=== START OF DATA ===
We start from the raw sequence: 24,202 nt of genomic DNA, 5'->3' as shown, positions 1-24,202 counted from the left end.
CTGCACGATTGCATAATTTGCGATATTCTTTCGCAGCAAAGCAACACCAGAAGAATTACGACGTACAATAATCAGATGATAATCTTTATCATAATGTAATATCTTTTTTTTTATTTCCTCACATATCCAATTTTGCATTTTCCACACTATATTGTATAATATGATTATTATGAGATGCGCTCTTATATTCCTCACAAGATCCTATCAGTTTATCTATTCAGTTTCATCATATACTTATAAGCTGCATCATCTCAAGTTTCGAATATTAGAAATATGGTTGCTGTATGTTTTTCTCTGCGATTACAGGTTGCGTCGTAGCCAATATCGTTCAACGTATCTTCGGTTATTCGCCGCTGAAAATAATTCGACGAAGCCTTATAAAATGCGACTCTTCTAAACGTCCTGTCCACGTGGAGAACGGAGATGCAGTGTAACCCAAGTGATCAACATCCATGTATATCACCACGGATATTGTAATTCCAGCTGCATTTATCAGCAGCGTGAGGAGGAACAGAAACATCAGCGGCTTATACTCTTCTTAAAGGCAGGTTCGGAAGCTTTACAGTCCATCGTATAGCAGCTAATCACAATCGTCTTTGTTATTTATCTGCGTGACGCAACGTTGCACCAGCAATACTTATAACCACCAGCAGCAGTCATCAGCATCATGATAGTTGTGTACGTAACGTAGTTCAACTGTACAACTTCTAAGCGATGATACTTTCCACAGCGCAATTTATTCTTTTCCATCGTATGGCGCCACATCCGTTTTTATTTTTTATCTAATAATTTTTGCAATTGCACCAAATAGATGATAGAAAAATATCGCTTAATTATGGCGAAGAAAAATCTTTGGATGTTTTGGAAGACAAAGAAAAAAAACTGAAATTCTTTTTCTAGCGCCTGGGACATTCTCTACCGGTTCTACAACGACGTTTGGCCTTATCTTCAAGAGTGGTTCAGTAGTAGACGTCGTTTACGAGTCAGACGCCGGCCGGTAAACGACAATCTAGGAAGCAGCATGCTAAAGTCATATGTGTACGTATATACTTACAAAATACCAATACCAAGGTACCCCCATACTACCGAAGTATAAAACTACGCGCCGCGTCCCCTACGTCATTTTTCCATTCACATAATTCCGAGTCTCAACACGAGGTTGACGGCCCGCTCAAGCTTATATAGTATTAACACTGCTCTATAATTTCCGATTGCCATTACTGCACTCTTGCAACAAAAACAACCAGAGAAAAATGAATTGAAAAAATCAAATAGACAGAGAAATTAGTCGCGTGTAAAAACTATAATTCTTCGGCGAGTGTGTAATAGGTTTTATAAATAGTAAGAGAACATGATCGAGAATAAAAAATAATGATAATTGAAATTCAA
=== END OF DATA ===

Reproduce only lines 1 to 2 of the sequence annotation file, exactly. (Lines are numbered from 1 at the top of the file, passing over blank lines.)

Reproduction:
We start from the raw sequence: 24,202 nt of genomic DNA, 5'->3' as shown, positions 1-24,202 counted from the left end.
CTGCACGATTGCATAATTTGCGATATTCTTTCGCAGCAAAGCAACACCAGAAGAATTACGACGTACAATAATCAGATGATAATCTTTATCATAATGTAATATCTTTTTTTTTATTTCCTCACATATCCAATTTTGCATTTTCCACACTATATTGTATAATATGATTATTATGAGATGCGCTCTTATATTCCTCACAAGATCCTATCAGTTTATCTATTCAGTTTCATCATATACTTATAAGCTGCATCATCTCAAGTTTCGAATATTAGAAATATGGTTGCTGTATGTTTTTCTCTGCGATTACAGGTTGCGTCGTAGCCAATATCGTTCAACGTATCTTCGGTTATTCGCCGCTGAAAATAATTCGACGAAGCCTTATAAAATGCGACTCTTCTAAACGTCCTGTCCACGTGGAGAACGGAGATGCAGTGTAACCCAAGTGATCAACATCCATGTATATCACCACGGATATTGTAATTCCAGCTGCATTTATCAGCAGCGTGAGGAGGAACAGAAACATCAGCGGCTTATACTCTTCTTAAAGGCAGGTTCGGAAGCTTTACAGTCCATCGTATAGCAGCTAATCACAATCGTCTTTGTTATTTATCTGCGTGACGCAACGTTGCACCAGCAATACTTATAACCACCAGCAGCAGTCATCAGCATCATGATAGTTGTGTACGTAACGTAGTTCAACTGTACAACTTCTAAGCGATGATACTTTCCACAGCGCAATTTATTCTTTTCCATCGTATGGCGCCACATCCGTTTTTATTTTTTATCTAATAATTTTTGCAATTGCACCAAATAGATGATAGAAAAATATCGCTTAATTATGGCGAAGAAAAATCTTTGGATGTTTTGGAAGACAAAGAAAAAAAACTGAAATTCTTTTTCTAGCGCCTGGGACATTCTCTACCGGTTCTACAACGACGTTTGGCCTTATCTTCAAGAGTGGTTCAGTAGTAGACGTCGTTTACGAGTCAGACGCCGGCCGGTAAACGACAATCTAGGAAGCAGCATGCTAAAGTCATATGTGTACGTATATACTTACAAAATACCAATACCAAGGTACCCCCATACTACCGAAGTATAAAACTACGCGCCGCGTCCCCTACGTCATTTTTCCATTCACATAATTCCGAGTCTCAACACGAGGTTGACGGCCCGCTCAAGCTTATATAGTATTAACACTGCTCTATAATTTCCGATTGCCATTACTGCACTCTTGCAACAAAAACAACCAGAGAAAAATGAATTGAAAAAATCAAATAGACAGAGAAATTAGTCGCGTGTAAAAACTATAATTCTTCGGCGAGTGTGTAATAGGTTTTATAAATAGTAAGAGAACATGATCGAGAATAAAAAATAATGATAATTGAAATTCAA